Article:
ECS was an underwhelming return for s1mple, but ESL Cologne was a different story. With the help from the young Ukrainian, Liquid overcame Na'Vi and Fnatic in the playoffs to be the first North American team in the final of a major. However, the grand final at Cologne was incredibly one sided for SK Gaming and Liquid didn't achieve the impossible of winning the tournament. After the event, s1mple departed and Jacob "Pimp" Winnecke was to join the roster. Unfortunately they haven't accomplished anything since.

Liquid's success came mainly because of s1mple, unsurprisingly. EliGE also hit a new level in his individual game and because of that he unlocked Nick "nitr0" Cannella. AdreN just had a good tournament at a good time at Columbus and jdm came into the lineup due to his consistent AWPing. Spencer "Hiko" Martin did well at Columbus, but he dropped off at Cologne. Liquid was a team that worked due to the skill they had. They weren't any crazy tactics involved. Even when Luis "Peacemaker" Tadeu was the coach, there wasn't anything that was significantly different besides some order on the terrorist side.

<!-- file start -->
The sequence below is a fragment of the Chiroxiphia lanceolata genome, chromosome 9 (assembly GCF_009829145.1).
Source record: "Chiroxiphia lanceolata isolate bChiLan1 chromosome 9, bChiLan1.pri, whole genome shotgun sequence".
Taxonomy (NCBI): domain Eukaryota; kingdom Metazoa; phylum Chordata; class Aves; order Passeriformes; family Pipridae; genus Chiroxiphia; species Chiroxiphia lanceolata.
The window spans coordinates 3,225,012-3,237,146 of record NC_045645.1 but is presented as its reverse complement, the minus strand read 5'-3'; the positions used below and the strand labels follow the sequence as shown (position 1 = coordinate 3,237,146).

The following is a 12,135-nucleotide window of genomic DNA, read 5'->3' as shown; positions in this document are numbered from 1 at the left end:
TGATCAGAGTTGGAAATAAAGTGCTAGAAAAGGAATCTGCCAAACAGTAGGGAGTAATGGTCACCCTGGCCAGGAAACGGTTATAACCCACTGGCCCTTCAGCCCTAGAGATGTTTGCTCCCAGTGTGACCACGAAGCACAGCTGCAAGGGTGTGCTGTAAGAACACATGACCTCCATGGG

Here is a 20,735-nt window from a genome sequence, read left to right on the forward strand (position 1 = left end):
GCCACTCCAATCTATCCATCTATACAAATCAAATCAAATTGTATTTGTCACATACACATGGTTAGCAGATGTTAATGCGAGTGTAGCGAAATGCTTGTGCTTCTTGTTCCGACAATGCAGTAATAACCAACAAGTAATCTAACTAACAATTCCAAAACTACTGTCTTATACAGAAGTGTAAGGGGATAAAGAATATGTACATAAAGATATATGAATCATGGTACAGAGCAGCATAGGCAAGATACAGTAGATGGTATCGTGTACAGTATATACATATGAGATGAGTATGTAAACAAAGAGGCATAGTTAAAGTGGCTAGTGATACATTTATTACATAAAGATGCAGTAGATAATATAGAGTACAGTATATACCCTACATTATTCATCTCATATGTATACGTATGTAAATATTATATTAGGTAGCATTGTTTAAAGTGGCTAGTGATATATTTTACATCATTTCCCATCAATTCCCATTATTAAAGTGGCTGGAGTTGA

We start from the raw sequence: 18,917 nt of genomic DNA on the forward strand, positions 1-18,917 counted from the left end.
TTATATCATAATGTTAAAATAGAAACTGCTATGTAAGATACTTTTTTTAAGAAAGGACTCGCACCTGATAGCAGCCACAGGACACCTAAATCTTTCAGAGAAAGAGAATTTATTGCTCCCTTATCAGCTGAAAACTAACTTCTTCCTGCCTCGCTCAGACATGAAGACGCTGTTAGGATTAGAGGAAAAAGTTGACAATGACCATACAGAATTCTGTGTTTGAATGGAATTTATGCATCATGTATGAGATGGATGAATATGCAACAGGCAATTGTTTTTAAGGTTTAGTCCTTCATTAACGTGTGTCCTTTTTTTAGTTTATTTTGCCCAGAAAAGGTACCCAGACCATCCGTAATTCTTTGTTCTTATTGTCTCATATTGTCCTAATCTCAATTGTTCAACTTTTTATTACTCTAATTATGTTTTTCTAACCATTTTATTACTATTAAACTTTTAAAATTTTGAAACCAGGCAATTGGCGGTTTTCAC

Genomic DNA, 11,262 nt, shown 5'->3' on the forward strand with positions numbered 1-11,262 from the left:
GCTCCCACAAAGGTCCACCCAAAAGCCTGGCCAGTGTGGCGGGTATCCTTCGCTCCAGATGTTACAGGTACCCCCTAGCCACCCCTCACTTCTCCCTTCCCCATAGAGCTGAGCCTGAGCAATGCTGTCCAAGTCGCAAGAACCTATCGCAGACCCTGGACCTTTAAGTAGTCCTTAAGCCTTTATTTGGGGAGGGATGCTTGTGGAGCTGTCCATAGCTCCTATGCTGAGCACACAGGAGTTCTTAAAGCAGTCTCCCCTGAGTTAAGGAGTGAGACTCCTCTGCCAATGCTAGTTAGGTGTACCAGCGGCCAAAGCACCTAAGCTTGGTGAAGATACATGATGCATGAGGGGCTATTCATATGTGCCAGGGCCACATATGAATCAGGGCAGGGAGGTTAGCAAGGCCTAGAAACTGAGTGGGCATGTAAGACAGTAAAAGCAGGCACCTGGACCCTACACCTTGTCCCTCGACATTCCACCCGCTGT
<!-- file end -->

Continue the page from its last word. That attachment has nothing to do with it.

This Liquid lineup barely qualifies for this list because of the lack of tournaments they had together. S1mple only played at two other events under the organization besides the majors so there isn't much to show. However I think their major runs are worthy of some recognition. It's a shame for Liquid fans that s1mple decided to leave the team, but maybe it's for the better. Better for s1mple that is.

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9. EnVyUs (Happy, kennyS, apEX, NBK, DEVIL)

DreamHack Masters Malmö (3rd-4th)

ELEAGUE Season 1 (5-8th)

DreamHack Bucharest (3rd-4th)

Gfinity Invitational (1st)

I chose to talk about this EnVyUs lineup because they were the main team in 2016. EnVyUs was nothing special throughout the year, but they were known for being "gatekeepers" of the top competition. Throughout the time this lineup was together they never fell out of the top ten and floated at the bottom end of it. However, they went from a team that won a major to a team that wasn't so competitive.